Shortly after the probe began, Junnier began cooperating with authorities, providing "valuable assistance in the investigation and prosecution of Smith and Tesler," according to a statement issued last year by federal prosecutors. Smith also cooperated to a lesser extent, and both men's sentences were reduced in exchange for their cooperation.

Prosecutors have said that officers regularly presented false information to obtain warrants and that they cut corners to make more time for lucrative side jobs providing additional security to businesses, often while on duty, and receiving cash payments.

The investigation into the botched raid also led to guilty pleas from the police sergeant in charge of the narcotics unit and another officer who admitted to extortion, authorities said.
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Old October 11th, 2010 #91
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Angry Anchor Baby Cop Steals Cash at Wedding

Here is a typical anchor baby for you. Stealing from his employer when he is also a cop.
========
http://www.elpasotimes.com/ci_16309793

Working off-duty, cop accused of stealing wedding couple's cash

By Maggie Ybarra / El Paso Times
Posted: 10/11/2010 10:58:39 AM MDT

An El Paso police officer of 18 years has been arrested on suspicion of robbing people while working off-duty security at a wedding reception. Alberto Madrid, 42, was arrested about 10:30 a.m. Sunday, according to jail records.

Police accused Madrid of stealing a gift box with money in it and then trying to flee in a vehicle when people at the reception attempted to confront him. Madrid is suspected of taking the gift box between 11 p.m. and midnight on Saturday, police said.

One man was injured by Madrid while he tried to flee, police said. That man was thrown from the hood of the vehicle Madrid was driving after he jumped on to it to avoid being run over, police said.

The man was treated at a hospital, but was not seriously injured, police said.
Madrid was booked into the El Paso County Jail on a $5,000 bond where he remains, according to county jail records.

Criminal and administrative investigations are under way, police said.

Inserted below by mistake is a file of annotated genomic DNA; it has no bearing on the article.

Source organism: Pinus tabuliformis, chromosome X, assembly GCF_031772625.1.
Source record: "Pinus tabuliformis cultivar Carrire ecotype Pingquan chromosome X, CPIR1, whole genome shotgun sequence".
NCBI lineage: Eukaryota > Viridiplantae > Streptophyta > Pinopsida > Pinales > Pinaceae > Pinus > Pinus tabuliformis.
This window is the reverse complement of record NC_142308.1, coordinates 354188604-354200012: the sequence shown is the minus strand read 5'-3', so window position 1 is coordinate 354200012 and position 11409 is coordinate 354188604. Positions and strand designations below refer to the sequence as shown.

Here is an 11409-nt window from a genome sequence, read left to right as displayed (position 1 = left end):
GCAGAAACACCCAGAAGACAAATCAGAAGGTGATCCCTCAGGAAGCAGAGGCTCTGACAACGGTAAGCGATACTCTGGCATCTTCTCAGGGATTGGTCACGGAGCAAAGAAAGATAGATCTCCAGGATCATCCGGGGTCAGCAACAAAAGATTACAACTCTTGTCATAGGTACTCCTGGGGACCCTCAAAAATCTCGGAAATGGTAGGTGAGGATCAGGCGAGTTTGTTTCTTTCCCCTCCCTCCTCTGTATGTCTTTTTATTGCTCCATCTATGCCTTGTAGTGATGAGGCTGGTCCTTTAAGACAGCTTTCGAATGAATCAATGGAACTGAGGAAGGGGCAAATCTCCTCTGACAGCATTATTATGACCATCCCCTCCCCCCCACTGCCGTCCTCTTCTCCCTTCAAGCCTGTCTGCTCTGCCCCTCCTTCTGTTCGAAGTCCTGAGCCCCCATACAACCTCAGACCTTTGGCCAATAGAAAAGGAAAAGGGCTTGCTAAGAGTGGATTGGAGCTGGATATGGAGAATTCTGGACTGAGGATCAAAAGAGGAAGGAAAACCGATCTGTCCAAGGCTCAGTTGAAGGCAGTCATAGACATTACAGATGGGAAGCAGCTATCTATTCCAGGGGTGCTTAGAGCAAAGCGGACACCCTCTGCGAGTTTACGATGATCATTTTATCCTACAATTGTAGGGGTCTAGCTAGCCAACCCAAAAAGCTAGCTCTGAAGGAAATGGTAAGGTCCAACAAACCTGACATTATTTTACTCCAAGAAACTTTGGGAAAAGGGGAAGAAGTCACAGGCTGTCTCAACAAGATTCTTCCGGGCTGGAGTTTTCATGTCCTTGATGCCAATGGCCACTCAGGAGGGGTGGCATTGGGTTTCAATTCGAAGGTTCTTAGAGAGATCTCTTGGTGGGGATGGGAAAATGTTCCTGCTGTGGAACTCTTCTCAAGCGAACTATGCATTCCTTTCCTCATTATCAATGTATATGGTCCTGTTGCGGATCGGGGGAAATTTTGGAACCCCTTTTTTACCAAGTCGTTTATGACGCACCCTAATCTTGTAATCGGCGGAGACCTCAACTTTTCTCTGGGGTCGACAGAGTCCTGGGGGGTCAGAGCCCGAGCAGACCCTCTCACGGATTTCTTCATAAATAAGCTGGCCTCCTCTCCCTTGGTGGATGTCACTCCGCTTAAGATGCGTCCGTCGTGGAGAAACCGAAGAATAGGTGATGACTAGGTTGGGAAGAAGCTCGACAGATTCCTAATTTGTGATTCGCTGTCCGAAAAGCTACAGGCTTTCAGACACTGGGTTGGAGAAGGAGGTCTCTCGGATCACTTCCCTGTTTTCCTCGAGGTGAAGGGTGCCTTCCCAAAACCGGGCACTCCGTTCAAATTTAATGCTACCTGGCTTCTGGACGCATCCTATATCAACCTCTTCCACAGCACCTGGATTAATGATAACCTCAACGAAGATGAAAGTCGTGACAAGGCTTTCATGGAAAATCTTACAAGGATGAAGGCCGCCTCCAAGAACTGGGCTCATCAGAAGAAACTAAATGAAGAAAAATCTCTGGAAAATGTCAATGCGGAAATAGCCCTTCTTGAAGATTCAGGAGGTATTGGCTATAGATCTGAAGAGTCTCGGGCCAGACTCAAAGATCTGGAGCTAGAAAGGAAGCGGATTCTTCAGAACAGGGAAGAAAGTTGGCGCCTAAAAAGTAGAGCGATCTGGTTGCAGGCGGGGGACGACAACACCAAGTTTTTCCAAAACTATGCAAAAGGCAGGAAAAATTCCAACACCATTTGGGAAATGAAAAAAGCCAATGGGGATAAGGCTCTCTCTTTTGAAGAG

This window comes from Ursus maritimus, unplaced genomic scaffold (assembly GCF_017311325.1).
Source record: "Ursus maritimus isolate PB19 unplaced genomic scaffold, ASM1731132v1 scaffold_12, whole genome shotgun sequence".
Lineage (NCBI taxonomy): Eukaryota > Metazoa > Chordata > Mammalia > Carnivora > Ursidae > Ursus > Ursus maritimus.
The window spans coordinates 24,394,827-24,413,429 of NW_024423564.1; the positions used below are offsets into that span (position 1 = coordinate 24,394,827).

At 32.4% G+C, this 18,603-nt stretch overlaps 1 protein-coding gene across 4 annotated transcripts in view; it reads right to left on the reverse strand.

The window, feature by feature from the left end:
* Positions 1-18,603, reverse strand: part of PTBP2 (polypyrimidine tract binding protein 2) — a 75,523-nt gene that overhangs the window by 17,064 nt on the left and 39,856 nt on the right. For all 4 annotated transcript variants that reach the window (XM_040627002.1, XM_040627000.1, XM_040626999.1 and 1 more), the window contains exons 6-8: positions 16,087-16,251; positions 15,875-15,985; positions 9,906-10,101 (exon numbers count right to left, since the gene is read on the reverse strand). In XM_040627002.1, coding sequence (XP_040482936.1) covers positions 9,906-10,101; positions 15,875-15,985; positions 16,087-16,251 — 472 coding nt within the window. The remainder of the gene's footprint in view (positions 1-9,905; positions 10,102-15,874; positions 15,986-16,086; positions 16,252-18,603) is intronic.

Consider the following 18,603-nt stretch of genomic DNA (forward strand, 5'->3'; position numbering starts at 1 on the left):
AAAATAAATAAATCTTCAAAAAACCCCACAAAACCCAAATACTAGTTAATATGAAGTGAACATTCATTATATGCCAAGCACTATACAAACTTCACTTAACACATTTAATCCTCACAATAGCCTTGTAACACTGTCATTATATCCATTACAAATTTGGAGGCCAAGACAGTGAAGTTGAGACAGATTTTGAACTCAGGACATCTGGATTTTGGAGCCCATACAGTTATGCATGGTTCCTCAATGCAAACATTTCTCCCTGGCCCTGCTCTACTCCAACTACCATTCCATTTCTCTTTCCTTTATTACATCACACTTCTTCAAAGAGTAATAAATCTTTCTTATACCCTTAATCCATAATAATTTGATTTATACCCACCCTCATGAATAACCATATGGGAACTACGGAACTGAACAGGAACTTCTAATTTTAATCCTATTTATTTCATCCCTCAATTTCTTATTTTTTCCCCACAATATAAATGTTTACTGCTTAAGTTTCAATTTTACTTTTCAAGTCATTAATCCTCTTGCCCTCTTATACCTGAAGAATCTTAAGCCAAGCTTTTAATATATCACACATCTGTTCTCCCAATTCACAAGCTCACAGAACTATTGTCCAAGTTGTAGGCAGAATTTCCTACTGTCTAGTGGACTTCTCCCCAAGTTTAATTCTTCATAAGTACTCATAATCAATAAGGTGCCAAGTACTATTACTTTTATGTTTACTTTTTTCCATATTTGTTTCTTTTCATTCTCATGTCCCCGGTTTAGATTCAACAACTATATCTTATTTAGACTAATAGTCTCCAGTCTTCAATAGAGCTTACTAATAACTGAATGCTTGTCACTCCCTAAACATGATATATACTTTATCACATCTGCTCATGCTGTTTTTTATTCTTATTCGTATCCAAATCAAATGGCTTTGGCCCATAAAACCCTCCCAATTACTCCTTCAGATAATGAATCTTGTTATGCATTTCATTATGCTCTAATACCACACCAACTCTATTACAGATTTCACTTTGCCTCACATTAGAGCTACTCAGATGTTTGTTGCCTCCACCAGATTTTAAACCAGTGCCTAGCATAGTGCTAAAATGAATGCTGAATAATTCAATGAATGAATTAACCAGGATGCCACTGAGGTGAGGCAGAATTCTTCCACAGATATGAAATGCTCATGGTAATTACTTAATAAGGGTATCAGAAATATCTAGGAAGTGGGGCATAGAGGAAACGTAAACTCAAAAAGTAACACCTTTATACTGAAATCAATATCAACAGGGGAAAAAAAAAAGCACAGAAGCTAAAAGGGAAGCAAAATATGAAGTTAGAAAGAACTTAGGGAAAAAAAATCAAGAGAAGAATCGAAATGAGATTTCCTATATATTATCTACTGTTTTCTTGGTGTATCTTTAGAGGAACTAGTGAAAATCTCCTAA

Detective Mike Baranyay, a police spokesman, said police took Madrid's credentials and badge on Sunday but Madrid has not been put on administrative leave. "At this point he's still in jail so they haven't been able to formally put him on administrative leave or terminate him," Baranyay said. Madrid was working as an off-duty officer at the time of the suspected theft, Baranyay said.
 
Old November 26th, 2010 #92
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LIBERTY BOROUGH (KDKA) -The 4-year-old son of a local police officer died after shooting himself with his father’s gun Friday.
The incident happened in Port Vue on F Street around noon. Police said Gavin Thompson, 4, was playing with his father’s police issued weapon and accidentally shot himself in the face.
http://pittsburgh.cbslocal.com/2010/...berty-borough/
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Old November 26th, 2010 #93
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Default Corrupt LAPD spic officer

Quote:
LOS ANGELES -- A Los Angeles police officer resigned after being accused of using a law enforcement database to find witnesses in the trial of a gang member whose sister he was dating.

Officer Gabriel Morales, 25, resigned on Sept. 2, the same day that investigators from Internal Affairs searched his house and found computer printouts with information on two witnesses in the murder trial of Matthew Turner, according to court records obtained by the Los Angeles Times.

Turner, 18, had been convicted in August of killing a man in a drive-by shooting in Highland Park, and records said that two days later investigators listening in on a phone call heard his father Wayne Turner say Morales was going to seek information on the witnesses.

"I have Gabriel running their names," Wayne Turner said, according to a transcript of the Aug. 8 call.